For people with diabetes, elevated blood sugar adversely affects the ability to heal. Their slow-healing wounds invite hard-to-treat infections that can eventually lead to amputation. In fact, they are 15 times more likely to undergo limb amputations than people without diabetes.
Woundchek, a diagnostic test developed by UK-based Systagenix, could lower amputation rates among people with diabetes by detecting hard-to-treat wounds at an earlier stage. Woundchek tests the wound for “elevated protease activity,” which is associated with chronic non-healing wounds.
Proteases are enzymes that cut peptide bonds between proteins. Although they are essential for many normal bodily functions, including blood clotting and cell growth, they can be co-opted by pathogens such as viruses, bacteria, and parasites, which use them to attack the immune system and infect cells. Increased protease activity indicates that a wound is likely to be harder to heal than normal.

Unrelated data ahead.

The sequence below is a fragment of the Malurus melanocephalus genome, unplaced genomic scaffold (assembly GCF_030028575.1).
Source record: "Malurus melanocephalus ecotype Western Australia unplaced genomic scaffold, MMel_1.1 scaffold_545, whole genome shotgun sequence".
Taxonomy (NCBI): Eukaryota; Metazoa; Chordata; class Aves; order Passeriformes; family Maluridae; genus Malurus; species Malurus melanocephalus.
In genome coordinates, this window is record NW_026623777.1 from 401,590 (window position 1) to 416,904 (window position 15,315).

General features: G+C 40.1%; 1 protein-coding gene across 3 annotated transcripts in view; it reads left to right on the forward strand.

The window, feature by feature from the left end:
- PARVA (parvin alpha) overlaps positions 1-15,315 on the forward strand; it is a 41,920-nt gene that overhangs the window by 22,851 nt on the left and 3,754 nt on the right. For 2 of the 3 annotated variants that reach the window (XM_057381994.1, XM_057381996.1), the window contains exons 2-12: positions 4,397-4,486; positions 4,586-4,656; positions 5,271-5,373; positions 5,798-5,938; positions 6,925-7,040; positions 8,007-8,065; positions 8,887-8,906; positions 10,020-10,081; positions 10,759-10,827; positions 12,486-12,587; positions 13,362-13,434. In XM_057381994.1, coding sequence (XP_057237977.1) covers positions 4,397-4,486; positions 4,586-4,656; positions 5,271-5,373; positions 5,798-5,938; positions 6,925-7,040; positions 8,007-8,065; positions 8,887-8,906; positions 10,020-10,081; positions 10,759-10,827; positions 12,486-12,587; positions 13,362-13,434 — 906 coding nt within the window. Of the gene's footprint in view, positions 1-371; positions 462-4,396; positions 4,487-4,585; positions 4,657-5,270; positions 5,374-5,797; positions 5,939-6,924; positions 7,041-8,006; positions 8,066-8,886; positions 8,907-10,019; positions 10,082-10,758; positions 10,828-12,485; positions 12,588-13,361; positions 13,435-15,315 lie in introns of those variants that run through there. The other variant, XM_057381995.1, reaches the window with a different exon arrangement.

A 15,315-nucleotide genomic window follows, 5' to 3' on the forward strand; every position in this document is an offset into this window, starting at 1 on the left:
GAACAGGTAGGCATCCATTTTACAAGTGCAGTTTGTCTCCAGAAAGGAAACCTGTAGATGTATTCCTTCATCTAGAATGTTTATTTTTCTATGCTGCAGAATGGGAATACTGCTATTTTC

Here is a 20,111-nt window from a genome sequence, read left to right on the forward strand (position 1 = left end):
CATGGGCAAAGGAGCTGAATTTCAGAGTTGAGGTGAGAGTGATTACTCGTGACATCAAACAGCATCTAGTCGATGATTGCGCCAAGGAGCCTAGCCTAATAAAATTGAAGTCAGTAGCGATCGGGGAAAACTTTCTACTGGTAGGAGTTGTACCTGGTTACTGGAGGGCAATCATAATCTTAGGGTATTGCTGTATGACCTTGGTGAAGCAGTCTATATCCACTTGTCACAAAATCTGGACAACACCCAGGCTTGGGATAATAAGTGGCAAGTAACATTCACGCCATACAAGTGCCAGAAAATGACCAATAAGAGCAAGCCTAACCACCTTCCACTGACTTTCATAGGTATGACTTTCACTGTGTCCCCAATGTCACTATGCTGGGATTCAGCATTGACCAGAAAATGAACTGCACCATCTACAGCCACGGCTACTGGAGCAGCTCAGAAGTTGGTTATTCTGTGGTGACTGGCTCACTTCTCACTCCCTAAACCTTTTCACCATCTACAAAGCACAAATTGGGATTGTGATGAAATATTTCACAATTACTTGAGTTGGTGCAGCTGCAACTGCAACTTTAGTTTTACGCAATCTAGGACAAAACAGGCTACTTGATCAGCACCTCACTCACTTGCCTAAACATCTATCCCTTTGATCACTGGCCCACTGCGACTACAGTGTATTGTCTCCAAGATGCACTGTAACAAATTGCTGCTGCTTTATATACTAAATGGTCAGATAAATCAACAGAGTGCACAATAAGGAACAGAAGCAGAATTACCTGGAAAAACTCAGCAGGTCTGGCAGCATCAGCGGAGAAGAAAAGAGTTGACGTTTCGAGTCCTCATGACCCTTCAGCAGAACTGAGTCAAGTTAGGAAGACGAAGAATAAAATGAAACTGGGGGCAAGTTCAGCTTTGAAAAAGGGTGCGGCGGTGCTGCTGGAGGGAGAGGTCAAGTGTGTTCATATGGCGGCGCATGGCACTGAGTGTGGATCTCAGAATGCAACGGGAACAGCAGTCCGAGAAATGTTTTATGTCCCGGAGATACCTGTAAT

By detecting elevated protease activity in wounds, the Woundchek test could allow healthcare professionals to begin treating wounds more aggressively at an earlier stage. Such intervention could reduce the number of wounds that progress to the point that amputation becomes necessary.
Woundchek is not currently available in the United states. Systagenix is hoping to market the test here sometime later this year.